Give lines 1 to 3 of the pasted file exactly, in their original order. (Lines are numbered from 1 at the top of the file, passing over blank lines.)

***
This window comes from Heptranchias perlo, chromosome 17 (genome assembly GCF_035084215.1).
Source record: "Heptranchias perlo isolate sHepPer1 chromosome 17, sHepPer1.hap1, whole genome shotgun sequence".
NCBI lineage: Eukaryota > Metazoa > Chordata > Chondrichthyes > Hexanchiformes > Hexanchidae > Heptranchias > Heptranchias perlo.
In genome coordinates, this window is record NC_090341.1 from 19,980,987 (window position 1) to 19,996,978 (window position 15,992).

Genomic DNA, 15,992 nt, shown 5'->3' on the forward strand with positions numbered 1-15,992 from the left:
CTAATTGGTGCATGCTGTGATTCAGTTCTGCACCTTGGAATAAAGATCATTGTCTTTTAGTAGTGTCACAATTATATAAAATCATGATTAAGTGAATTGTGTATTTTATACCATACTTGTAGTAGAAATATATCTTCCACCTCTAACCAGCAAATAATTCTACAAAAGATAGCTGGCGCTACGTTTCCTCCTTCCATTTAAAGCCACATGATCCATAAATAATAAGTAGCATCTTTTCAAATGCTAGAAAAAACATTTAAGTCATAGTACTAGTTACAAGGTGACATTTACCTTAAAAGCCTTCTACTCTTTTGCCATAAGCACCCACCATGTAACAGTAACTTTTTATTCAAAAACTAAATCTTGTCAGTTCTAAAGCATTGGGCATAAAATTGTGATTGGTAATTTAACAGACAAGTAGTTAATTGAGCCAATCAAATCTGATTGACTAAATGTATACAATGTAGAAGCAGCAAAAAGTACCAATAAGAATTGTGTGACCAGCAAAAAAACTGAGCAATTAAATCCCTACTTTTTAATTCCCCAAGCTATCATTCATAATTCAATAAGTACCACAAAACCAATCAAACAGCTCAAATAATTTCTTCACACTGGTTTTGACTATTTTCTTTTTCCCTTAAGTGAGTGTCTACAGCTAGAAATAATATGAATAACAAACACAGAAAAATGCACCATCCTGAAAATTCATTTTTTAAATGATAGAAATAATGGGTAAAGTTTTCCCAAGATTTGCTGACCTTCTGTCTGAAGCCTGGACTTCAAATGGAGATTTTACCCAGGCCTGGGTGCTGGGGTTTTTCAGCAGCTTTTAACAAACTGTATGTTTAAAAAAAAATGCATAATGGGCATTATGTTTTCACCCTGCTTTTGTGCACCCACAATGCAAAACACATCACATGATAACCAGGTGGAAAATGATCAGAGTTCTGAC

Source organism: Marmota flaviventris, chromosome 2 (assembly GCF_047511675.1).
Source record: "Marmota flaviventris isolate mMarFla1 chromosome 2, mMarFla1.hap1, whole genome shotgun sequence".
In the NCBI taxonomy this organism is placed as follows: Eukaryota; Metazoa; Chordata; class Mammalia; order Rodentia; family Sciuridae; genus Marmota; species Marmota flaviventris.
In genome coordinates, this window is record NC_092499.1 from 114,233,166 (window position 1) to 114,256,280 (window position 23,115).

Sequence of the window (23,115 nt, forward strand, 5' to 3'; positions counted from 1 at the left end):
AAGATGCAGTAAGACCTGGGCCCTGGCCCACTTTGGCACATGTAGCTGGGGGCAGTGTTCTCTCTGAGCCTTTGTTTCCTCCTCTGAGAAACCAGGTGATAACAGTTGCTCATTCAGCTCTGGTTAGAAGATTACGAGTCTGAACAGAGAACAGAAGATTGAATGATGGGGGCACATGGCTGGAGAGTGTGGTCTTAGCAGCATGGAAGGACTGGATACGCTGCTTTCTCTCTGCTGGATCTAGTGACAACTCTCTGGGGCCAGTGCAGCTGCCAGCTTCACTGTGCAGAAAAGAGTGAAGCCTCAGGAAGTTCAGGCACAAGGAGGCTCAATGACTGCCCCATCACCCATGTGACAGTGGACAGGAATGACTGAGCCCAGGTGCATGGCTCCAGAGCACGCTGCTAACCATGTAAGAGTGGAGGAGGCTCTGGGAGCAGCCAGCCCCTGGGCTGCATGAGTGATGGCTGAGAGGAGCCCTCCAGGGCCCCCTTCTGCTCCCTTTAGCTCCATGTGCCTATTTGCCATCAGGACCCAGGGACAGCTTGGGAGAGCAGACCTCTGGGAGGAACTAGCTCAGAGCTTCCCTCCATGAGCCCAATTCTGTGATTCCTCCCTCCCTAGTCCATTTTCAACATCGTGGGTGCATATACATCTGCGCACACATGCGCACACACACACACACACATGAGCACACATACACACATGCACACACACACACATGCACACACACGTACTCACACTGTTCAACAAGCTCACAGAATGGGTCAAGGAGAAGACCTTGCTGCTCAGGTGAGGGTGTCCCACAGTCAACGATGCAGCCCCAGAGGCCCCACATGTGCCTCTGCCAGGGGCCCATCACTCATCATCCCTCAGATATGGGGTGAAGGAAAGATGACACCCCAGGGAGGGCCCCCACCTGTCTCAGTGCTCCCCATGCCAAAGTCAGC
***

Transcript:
This window comes from Heptranchias perlo, chromosome 17 (genome assembly GCF_035084215.1).
Source record: "Heptranchias perlo isolate sHepPer1 chromosome 17, sHepPer1.hap1, whole genome shotgun sequence".
NCBI lineage: Eukaryota > Metazoa > Chordata > Chondrichthyes > Hexanchiformes > Hexanchidae > Heptranchias > Heptranchias perlo.